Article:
Suboptimal dietary habits linked to deaths from heart disease, stroke, and type 2 diabetes

1. Over 45% of deaths due to heart disease, stroke, and type 2 diabetes in US adults in 2012 was due to suboptimal dietary consumption.

2. The largest numbers of diet-related deaths were related to high sodium intake, low nuts/seeds, and high processed meats.

Evidence Rating Level: 2 (Good)

Study Rundown: Dietary habits have a clear influence on risk factors for heart disease, stroke, and type 2 diabetes. Previous studies have looked at the association of poor dietary habits with overall cardiometabolic health or evaluated a limited number of dietary factors. This current study estimated the mortality due to heart disease, stroke, and type 2 diabetes associated with suboptimal intake of 10 dietary factors among US adults. The authors found that in 2012, over 500,000 deaths occurred due to heart disease, 120,000 due to stroke, and nearly 68,000 due to type 2 diabetes. Of these, over 45% were due to suboptimal dietary consumption. Specifically, the largest number of diet-related deaths were due to high sodium intake (9.5% of all deaths), low nuts/seeds (8.5%), high processed meats (8.2%), low seafood omega-3 fats (7.8%), low vegetables (7.6%), low fruits (7.5%), and high sugar-sweetened beverages (7.4%). Additionally, cardiometabolic deaths decreased by 26% from 2002 to 2012.

Overall, this study suggests that public health campaigns have been successful over the last 10 years in reducing deaths due to cardiometabolic disease. However, further improvements can still be made to alter dietary habits and improve health. Despite the authors’ efforts to minimize bias and maximize validity, their findings do not prove that changes in these dietary habits reduce disease risk.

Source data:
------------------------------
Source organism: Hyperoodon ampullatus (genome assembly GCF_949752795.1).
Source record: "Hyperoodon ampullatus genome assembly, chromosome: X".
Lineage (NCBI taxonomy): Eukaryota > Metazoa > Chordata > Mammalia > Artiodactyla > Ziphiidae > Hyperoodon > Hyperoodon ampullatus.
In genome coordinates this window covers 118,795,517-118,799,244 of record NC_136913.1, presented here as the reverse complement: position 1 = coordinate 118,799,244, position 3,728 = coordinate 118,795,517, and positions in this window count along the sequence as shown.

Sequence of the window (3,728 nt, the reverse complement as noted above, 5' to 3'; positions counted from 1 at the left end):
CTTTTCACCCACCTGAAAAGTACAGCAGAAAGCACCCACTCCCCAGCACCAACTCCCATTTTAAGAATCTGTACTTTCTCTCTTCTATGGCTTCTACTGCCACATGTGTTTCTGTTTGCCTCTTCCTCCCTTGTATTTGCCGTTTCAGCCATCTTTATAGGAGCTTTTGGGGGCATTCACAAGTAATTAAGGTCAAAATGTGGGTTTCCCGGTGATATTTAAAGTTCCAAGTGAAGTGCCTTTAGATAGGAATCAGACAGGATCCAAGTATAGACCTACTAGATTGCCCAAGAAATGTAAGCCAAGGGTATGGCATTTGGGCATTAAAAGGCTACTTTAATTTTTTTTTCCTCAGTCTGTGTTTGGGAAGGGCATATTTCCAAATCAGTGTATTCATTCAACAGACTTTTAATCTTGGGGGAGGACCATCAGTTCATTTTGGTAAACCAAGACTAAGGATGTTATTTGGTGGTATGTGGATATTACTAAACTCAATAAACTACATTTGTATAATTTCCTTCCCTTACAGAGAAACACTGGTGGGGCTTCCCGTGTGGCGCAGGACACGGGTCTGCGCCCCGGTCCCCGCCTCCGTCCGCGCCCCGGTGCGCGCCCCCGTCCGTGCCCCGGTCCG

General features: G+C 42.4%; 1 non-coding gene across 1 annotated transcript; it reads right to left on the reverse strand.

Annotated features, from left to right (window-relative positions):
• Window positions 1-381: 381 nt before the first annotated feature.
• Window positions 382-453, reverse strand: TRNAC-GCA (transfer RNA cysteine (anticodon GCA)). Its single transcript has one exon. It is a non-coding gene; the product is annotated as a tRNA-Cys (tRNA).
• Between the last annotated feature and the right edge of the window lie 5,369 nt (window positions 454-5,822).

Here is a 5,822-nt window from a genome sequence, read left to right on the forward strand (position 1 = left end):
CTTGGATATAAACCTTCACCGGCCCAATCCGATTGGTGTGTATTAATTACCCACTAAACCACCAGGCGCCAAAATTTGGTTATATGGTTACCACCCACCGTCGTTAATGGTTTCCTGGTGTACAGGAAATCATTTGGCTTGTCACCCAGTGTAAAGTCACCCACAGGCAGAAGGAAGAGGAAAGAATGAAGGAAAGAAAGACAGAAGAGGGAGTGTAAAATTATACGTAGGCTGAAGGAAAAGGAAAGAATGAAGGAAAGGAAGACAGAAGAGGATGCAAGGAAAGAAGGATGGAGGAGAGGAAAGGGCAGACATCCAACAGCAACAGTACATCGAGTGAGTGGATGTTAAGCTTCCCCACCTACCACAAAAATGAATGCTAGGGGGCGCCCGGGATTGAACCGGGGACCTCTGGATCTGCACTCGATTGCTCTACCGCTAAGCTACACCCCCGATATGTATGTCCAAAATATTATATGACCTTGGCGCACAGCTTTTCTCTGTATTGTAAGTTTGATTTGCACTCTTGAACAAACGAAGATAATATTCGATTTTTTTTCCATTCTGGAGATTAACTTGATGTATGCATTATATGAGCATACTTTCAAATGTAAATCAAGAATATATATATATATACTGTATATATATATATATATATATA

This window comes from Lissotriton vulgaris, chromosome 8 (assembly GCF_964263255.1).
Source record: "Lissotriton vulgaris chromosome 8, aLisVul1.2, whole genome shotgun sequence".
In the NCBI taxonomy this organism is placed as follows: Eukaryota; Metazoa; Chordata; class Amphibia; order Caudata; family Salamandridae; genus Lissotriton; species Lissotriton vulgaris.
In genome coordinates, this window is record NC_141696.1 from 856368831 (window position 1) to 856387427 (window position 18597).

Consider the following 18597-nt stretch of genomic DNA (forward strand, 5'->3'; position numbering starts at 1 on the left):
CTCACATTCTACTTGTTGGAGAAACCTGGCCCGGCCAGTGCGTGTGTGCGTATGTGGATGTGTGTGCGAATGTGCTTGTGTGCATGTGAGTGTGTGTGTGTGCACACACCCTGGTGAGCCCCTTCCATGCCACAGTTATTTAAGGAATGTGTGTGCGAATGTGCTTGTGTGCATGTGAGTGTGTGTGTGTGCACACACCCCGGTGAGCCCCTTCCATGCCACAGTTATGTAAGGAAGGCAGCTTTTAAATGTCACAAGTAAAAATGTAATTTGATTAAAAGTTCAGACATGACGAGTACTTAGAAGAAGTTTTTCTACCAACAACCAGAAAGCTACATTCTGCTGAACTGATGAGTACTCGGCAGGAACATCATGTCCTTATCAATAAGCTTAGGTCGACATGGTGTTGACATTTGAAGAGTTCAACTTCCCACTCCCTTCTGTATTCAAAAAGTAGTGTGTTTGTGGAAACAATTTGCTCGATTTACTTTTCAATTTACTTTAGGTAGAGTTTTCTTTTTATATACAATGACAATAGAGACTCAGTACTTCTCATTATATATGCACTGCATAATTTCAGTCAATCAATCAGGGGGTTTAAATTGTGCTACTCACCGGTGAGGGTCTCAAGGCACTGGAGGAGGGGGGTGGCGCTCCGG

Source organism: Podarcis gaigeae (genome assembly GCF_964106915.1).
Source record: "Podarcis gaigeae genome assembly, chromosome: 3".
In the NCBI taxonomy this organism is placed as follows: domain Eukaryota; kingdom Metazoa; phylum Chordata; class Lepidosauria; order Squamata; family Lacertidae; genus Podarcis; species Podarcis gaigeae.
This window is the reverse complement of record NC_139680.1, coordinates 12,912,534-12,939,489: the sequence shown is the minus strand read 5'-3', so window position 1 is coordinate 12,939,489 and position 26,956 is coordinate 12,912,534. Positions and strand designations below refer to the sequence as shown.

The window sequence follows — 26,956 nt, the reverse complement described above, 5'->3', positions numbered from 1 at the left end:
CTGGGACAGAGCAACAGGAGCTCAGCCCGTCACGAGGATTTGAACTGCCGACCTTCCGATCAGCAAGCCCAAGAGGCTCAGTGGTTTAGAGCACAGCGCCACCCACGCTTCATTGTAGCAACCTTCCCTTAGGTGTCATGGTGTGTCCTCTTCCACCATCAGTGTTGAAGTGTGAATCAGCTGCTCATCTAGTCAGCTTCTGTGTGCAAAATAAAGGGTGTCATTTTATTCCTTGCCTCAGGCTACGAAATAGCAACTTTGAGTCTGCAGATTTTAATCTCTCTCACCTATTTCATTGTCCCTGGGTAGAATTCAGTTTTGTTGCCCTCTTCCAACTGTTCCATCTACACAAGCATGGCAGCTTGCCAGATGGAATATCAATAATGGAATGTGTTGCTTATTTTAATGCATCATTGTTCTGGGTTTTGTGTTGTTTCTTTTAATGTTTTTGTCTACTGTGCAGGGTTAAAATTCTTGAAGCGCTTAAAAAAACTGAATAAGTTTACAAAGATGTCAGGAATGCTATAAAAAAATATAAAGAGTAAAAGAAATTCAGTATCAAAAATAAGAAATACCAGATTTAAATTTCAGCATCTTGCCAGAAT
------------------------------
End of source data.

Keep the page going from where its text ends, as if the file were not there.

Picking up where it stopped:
Click to read the study in JAMA

Relevant Reading: Dietary and Policy Priorities for Cardiovascular Disease, Diabetes, and Obesity.

In-Depth [retrospective cohort]: This study utilized a comparative risk assessment model to estimate the numbers of deaths due to heart disease, stroke, and type 2 diabetes associated with suboptimal intake of 10 dietary factors among US adults. These 10 factors were consumption of fruits, vegetables, nuts/seeds, whole grains, unprocessed red meats, processed meats, sugar-sweetened beverages, polyunsaturated fats, seafood omega-3 fats, and sodium. Data was obtained form National Health and Nutrition Examination Surveys from 1999-2002 and 2009-2012, and disease-specific national mortality obtained from the National Center for Health Statistics. In 2012, over 506,100 deaths occurred due to heart disease, 128,294 due to stroke, and 67,914 due to type 2 diabetes. Of these, 318,656 (CI95% 306,064-329,755, 45.4%) deaths were due to suboptimal dietary consumption. Specifically, the largest number of estimated diet-related deaths was due to high sodium intake (9.5% of all deaths), low nuts/seeds (8.5%), high processed meats (8.2%), low seafood omega-3 fats (7.8%), low vegetables (7.6%), low fruits (7.5%), and high sugar-sweetened beverages (7.4%). Additionally, cardiometabolic deaths decreased by 26.5% from 2002 to 2012.

 

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